Students make good progress during work integrated learning

Students from the Higher Education and Training courses in Nature Conservation all returned from their workplaces to start their second semester modules on 23 July 2018. This, after they have spent three months back at their workplaces completing the practical component of their studies called Work Integrated Learning (WIL).

During WIL students are expected to complete assignments specific to their workplaces but also related to each module that they cover in their studies throughout the year. For example, if they learned how to do a plant press during their Vegetation Studies module, they then need to collect plant specimens back at their workplaces and make their own plant presses. The assignments that need to be completed during WIL contribute significantly towards the students’ final year mark.

To check up on the students’ progress with WIL, management personnel from the Natural Resource Management department visit a sample of students from both the Higher and Advanced Certificate courses at their workplaces each year. This year all students from Eastern Cape Parks and Tourism were visited at six different reserves scattered throughout the province as well as a student in the south of Lesotho and all students based in the Kruger National Park.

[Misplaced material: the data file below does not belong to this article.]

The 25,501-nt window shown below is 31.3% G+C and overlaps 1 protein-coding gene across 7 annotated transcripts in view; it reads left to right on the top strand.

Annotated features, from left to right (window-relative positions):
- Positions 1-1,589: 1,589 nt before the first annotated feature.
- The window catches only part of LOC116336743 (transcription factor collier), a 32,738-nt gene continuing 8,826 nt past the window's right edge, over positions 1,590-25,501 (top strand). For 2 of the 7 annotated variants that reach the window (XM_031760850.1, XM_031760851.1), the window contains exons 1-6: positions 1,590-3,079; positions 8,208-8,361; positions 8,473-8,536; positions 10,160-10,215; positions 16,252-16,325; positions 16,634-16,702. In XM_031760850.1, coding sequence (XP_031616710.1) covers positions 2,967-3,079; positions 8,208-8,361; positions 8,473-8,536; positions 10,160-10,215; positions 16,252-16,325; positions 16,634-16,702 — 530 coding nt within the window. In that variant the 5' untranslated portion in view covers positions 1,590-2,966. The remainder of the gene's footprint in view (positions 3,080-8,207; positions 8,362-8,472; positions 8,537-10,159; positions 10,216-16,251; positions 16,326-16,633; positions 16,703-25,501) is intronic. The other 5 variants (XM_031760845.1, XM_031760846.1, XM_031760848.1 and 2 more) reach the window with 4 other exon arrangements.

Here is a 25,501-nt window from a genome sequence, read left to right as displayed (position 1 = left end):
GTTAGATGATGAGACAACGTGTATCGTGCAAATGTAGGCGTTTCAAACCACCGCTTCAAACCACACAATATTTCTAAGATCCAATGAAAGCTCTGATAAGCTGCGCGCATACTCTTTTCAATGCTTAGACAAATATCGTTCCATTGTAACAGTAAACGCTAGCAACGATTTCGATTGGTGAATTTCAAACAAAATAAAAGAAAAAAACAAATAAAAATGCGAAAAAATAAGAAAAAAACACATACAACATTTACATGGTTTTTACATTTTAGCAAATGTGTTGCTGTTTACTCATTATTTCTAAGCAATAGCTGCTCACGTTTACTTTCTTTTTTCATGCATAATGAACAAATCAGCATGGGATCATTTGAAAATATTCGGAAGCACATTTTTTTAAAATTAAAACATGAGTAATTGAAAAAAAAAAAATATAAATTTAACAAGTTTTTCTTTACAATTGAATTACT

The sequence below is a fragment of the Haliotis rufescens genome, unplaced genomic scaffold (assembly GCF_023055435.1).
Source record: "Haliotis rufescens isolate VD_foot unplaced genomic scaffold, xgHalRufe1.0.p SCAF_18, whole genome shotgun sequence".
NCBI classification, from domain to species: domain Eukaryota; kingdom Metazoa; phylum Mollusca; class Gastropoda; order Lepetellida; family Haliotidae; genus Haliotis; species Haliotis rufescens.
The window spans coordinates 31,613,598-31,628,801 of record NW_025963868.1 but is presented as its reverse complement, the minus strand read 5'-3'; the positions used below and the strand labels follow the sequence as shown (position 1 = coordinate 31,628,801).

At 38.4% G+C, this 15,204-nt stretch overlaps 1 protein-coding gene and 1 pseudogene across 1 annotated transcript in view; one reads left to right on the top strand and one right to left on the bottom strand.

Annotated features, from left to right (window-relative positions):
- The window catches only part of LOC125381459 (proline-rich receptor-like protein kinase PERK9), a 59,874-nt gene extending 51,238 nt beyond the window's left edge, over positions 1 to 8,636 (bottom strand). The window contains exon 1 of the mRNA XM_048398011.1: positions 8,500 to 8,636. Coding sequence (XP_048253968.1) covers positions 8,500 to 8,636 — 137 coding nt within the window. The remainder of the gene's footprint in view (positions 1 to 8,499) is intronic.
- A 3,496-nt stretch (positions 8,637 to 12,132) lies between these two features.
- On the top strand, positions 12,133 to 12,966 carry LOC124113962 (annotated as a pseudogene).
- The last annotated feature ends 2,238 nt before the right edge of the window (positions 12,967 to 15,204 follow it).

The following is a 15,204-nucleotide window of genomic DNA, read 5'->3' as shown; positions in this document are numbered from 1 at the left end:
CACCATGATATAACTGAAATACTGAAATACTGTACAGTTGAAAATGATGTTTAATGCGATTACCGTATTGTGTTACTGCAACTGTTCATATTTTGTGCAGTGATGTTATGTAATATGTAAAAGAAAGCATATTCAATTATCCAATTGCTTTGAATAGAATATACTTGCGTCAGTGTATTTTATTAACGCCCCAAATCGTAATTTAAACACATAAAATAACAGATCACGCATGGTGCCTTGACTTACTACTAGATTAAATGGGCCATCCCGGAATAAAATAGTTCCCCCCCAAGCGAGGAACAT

These visits highlighted the challenges some students face because of being based at remote posts where even basic resources such as electricity, transport and mobile network connections are limited or non-existent. The College is currently working on potential solutions to bridge these limitations and for organizations to ensure that students are provided with sufficient resources and time to complete their assignments during the WIL period.

Sefali Lesaoana from the Higher Certificate Class at a famous cultural heritage site in Sehlabathebe National Park (Lesotho) where he is employed as a field ranger.